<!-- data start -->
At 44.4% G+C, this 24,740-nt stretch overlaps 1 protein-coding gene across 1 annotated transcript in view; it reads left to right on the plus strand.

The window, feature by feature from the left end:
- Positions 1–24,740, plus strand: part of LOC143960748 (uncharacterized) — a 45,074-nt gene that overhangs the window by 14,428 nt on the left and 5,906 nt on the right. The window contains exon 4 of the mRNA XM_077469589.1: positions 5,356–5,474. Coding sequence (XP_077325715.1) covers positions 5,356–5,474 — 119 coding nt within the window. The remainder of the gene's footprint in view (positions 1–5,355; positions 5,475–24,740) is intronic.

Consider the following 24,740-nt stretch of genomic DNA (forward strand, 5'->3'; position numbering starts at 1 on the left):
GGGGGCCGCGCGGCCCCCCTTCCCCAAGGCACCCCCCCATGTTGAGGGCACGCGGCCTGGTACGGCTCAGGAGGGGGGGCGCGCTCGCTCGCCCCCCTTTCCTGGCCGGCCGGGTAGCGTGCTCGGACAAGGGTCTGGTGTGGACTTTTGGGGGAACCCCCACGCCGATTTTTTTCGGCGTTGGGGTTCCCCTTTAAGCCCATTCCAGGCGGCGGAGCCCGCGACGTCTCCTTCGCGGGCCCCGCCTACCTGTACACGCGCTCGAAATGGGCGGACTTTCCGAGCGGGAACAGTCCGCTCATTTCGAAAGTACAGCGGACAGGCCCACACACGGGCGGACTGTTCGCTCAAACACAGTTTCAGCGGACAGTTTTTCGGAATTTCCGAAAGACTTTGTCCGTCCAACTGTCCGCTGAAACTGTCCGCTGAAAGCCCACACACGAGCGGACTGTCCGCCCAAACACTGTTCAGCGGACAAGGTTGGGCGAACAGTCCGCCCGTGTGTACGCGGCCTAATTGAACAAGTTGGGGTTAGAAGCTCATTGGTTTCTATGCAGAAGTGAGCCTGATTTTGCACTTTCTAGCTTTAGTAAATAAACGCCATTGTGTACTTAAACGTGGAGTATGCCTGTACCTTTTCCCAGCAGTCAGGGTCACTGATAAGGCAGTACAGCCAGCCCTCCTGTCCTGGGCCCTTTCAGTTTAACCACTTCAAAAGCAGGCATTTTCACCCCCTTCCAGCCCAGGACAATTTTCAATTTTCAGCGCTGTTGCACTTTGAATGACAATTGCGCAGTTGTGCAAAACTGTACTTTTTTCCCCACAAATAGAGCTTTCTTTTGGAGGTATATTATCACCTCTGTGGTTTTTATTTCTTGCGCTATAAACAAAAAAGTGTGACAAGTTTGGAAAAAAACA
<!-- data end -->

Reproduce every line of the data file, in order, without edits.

At 44.4% G+C, this 24,740-nt stretch overlaps 1 protein-coding gene across 1 annotated transcript in view; it reads left to right on the plus strand.

The window, feature by feature from the left end:
- Positions 1–24,740, plus strand: part of LOC143960748 (uncharacterized) — a 45,074-nt gene that overhangs the window by 14,428 nt on the left and 5,906 nt on the right. The window contains exon 4 of the mRNA XM_077469589.1: positions 5,356–5,474. Coding sequence (XP_077325715.1) covers positions 5,356–5,474 — 119 coding nt within the window. The remainder of the gene's footprint in view (positions 1–5,355; positions 5,475–24,740) is intronic.

Consider the following 24,740-nt stretch of genomic DNA (forward strand, 5'->3'; position numbering starts at 1 on the left):
GGGGGCCGCGCGGCCCCCCTTCCCCAAGGCACCCCCCCATGTTGAGGGCACGCGGCCTGGTACGGCTCAGGAGGGGGGGCGCGCTCGCTCGCCCCCCTTTCCTGGCCGGCCGGGTAGCGTGCTCGGACAAGGGTCTGGTGTGGACTTTTGGGGGAACCCCCACGCCGATTTTTTTCGGCGTTGGGGTTCCCCTTTAAGCCCATTCCAGGCGGCGGAGCCCGCGACGTCTCCTTCGCGGGCCCCGCCTACCTGTACACGCGCTCGAAATGGGCGGACTTTCCGAGCGGGAACAGTCCGCTCATTTCGAAAGTACAGCGGACAGGCCCACACACGGGCGGACTGTTCGCTCAAACACAGTTTCAGCGGACAGTTTTTCGGAATTTCCGAAAGACTTTGTCCGTCCAACTGTCCGCTGAAACTGTCCGCTGAAAGCCCACACACGAGCGGACTGTCCGCCCAAACACTGTTCAGCGGACAAGGTTGGGCGAACAGTCCGCCCGTGTGTACGCGGCCTAATTGAACAAGTTGGGGTTAGAAGCTCATTGGTTTCTATGCAGAAGTGAGCCTGATTTTGCACTTTCTAGCTTTAGTAAATAAACGCCATTGTGTACTTAAACGTGGAGTATGCCTGTACCTTTTCCCAGCAGTCAGGGTCACTGATAAGGCAGTACAGCCAGCCCTCCTGTCCTGGGCCCTTTCAGTTTAACCACTTCAAAAGCAGGCATTTTCACCCCCTTCCAGCCCAGGACAATTTTCAATTTTCAGCGCTGTTGCACTTTGAATGACAATTGCGCAGTTGTGCAAAACTGTACTTTTTTCCCCACAAATAGAGCTTTCTTTTGGAGGTATATTATCACCTCTGTGGTTTTTATTTCTTGCGCTATAAACAAAAAAGTGTGACAAGTTTGGAAAAAAACA